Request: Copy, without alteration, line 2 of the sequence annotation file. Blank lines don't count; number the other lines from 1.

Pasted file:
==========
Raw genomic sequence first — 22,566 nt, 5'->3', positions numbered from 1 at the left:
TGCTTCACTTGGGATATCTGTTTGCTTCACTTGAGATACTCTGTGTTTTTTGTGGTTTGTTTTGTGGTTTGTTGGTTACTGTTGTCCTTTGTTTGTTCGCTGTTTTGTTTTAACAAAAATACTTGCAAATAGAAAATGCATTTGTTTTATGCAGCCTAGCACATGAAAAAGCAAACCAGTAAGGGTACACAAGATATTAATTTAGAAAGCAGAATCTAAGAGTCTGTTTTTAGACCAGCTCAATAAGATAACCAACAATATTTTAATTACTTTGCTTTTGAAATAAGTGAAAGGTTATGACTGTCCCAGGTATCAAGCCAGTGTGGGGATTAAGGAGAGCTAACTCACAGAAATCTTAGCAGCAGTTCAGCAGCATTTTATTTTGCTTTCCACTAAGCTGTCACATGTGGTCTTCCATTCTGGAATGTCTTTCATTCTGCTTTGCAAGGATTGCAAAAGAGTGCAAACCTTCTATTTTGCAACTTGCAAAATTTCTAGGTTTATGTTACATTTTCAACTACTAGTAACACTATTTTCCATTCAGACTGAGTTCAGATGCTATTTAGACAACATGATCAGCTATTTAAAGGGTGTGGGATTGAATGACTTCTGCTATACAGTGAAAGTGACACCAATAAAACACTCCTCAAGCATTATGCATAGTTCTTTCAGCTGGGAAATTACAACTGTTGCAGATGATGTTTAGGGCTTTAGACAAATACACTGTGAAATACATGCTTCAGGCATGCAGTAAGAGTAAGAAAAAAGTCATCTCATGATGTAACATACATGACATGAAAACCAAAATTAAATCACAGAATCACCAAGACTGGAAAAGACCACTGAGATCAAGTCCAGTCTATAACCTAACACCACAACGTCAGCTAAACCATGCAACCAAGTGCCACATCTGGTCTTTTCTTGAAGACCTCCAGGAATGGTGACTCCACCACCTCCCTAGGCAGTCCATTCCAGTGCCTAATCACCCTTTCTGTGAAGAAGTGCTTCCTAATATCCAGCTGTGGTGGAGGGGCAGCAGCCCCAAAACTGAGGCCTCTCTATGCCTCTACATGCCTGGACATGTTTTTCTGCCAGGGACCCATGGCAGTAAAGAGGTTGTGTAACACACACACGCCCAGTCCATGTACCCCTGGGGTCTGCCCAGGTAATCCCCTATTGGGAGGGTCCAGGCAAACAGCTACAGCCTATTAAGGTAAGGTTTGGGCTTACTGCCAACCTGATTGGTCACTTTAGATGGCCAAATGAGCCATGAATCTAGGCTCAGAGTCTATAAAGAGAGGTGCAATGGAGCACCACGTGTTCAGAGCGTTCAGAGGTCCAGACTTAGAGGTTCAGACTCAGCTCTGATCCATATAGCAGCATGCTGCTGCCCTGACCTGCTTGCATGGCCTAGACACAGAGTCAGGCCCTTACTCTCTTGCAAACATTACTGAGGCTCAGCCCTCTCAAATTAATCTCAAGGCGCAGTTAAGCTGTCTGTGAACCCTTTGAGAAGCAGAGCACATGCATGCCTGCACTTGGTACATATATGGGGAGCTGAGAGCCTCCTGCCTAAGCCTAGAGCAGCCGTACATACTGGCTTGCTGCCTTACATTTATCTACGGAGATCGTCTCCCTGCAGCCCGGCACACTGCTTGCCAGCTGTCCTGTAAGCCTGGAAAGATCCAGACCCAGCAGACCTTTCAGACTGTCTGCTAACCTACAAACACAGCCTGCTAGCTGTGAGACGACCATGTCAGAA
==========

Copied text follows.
TGCTTCACTTGGGATATCTGTTTGCTTCACTTGAGATACTCTGTGTTTTTTGTGGTTTGTTTTGTGGTTTGTTGGTTACTGTTGTCCTTTGTTTGTTCGCTGTTTTGTTTTAACAAAAATACTTGCAAATAGAAAATGCATTTGTTTTATGCAGCCTAGCACATGAAAAAGCAAACCAGTAAGGGTACACAAGATATTAATTTAGAAAGCAGAATCTAAGAGTCTGTTTTTAGACCAGCTCAATAAGATAACCAACAATATTTTAATTACTTTGCTTTTGAAATAAGTGAAAGGTTATGACTGTCCCAGGTATCAAGCCAGTGTGGGGATTAAGGAGAGCTAACTCACAGAAATCTTAGCAGCAGTTCAGCAGCATTTTATTTTGCTTTCCACTAAGCTGTCACATGTGGTCTTCCATTCTGGAATGTCTTTCATTCTGCTTTGCAAGGATTGCAAAAGAGTGCAAACCTTCTATTTTGCAACTTGCAAAATTTCTAGGTTTATGTTACATTTTCAACTACTAGTAACACTATTTTCCATTCAGACTGAGTTCAGATGCTATTTAGACAACATGATCAGCTATTTAAAGGGTGTGGGATTGAATGACTTCTGCTATACAGTGAAAGTGACACCAATAAAACACTCCTCAAGCATTATGCATAGTTCTTTCAGCTGGGAAATTACAACTGTTGCAGATGATGTTTAGGGCTTTAGACAAATACACTGTGAAATACATGCTTCAGGCATGCAGTAAGAGTAAGAAAAAAGTCATCTCATGATGTAACATACATGACATGAAAACCAAAATTAAATCACAGAATCACCAAGACTGGAAAAGACCACTGAGATCAAGTCCAGTCTATAACCTAACACCACAACGTCAGCTAAACCATGCAACCAAGTGCCACATCTGGTCTTTTCTTGAAGACCTCCAGGAATGGTGACTCCACCACCTCCCTAGGCAGTCCATTCCAGTGCCTAATCACCCTTTCTGTGAAGAAGTGCTTCCTAATATCCAGCTGTGGTGGAGGGGCAGCAGCCCCAAAACTGAGGCCTCTCTATGCCTCTACATGCCTGGACATGTTTTTCTGCCAGGGACCCATGGCAGTAAAGAGGTTGTGTAACACACACACGCCCAGTCCATGTACCCCTGGGGTCTGCCCAGGTAATCCCCTATTGGGAGGGTCCAGGCAAACAGCTACAGCCTATTAAGGTAAGGTTTGGGCTTACTGCCAACCTGATTGGTCACTTTAGATGGCCAAATGAGCCATGAATCTAGGCTCAGAGTCTATAAAGAGAGGTGCAATGGAGCACCACGTGTTCAGAGCGTTCAGAGGTCCAGACTTAGAGGTTCAGACTCAGCTCTGATCCATATAGCAGCATGCTGCTGCCCTGACCTGCTTGCATGGCCTAGACACAGAGTCAGGCCCTTACTCTCTTGCAAACATTACTGAGGCTCAGCCCTCTCAAATTAATCTCAAGGCGCAGTTAAGCTGTCTGTGAACCCTTTGAGAAGCAGAGCACATGCATGCCTGCACTTGGTACATATATGGGGAGCTGAGAGCCTCCTGCCTAAGCCTAGAGCAGCCGTACATACTGGCTTGCTGCCTTACATTTATCTACGGAGATCGTCTCCCTGCAGCCCGGCACACTGCTTGCCAGCTGTCCTGTAAGCCTGGAAAGATCCAGACCCAGCAGACCTTTCAGACTGTCTGCTAACCTACAAACACAGCCTGCTAGCTGTGAGACGACCATGTCAGAA